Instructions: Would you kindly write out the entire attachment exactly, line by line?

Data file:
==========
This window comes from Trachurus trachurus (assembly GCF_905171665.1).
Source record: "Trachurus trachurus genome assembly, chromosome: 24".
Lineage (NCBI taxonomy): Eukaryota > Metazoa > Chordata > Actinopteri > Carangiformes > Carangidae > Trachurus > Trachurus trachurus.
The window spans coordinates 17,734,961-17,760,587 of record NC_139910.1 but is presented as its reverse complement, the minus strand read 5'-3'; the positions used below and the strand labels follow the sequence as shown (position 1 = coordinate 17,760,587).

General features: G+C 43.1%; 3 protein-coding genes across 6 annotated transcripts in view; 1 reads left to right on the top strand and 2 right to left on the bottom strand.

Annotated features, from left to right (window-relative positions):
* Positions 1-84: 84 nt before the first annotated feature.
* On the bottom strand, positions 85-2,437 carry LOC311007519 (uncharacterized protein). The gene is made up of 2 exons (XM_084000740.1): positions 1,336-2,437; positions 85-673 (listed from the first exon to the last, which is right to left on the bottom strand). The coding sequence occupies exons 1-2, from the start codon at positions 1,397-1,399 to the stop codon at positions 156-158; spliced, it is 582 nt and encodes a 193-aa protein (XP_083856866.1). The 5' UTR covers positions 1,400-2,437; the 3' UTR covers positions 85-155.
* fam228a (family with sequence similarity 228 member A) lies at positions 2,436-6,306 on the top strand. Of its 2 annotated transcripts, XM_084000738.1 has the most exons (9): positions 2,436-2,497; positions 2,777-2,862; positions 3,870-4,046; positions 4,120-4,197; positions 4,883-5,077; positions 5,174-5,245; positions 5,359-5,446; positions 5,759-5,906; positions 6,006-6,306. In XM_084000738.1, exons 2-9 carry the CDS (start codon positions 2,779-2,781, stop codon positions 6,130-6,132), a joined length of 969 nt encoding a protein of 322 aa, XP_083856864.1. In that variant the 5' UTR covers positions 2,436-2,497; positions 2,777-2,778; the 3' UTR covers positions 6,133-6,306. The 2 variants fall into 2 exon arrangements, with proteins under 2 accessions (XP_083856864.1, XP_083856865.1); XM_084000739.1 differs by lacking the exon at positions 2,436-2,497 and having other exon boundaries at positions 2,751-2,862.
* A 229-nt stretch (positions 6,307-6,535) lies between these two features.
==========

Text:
This window comes from Trachurus trachurus (assembly GCF_905171665.1).
Source record: "Trachurus trachurus genome assembly, chromosome: 24".
Lineage (NCBI taxonomy): Eukaryota > Metazoa > Chordata > Actinopteri > Carangiformes > Carangidae > Trachurus > Trachurus trachurus.
The window spans coordinates 17,734,961-17,760,587 of record NC_139910.1 but is presented as its reverse complement, the minus strand read 5'-3'; the positions used below and the strand labels follow the sequence as shown (position 1 = coordinate 17,760,587).

General features: G+C 43.1%; 3 protein-coding genes across 6 annotated transcripts in view; 1 reads left to right on the top strand and 2 right to left on the bottom strand.

Annotated features, from left to right (window-relative positions):
* Positions 1-84: 84 nt before the first annotated feature.
* On the bottom strand, positions 85-2,437 carry LOC311007519 (uncharacterized protein). The gene is made up of 2 exons (XM_084000740.1): positions 1,336-2,437; positions 85-673 (listed from the first exon to the last, which is right to left on the bottom strand). The coding sequence occupies exons 1-2, from the start codon at positions 1,397-1,399 to the stop codon at positions 156-158; spliced, it is 582 nt and encodes a 193-aa protein (XP_083856866.1). The 5' UTR covers positions 1,400-2,437; the 3' UTR covers positions 85-155.
* fam228a (family with sequence similarity 228 member A) lies at positions 2,436-6,306 on the top strand. Of its 2 annotated transcripts, XM_084000738.1 has the most exons (9): positions 2,436-2,497; positions 2,777-2,862; positions 3,870-4,046; positions 4,120-4,197; positions 4,883-5,077; positions 5,174-5,245; positions 5,359-5,446; positions 5,759-5,906; positions 6,006-6,306. In XM_084000738.1, exons 2-9 carry the CDS (start codon positions 2,779-2,781, stop codon positions 6,130-6,132), a joined length of 969 nt encoding a protein of 322 aa, XP_083856864.1. In that variant the 5' UTR covers positions 2,436-2,497; positions 2,777-2,778; the 3' UTR covers positions 6,133-6,306. The 2 variants fall into 2 exon arrangements, with proteins under 2 accessions (XP_083856864.1, XP_083856865.1); XM_084000739.1 differs by lacking the exon at positions 2,436-2,497 and having other exon boundaries at positions 2,751-2,862.
* A 229-nt stretch (positions 6,307-6,535) lies between these two features.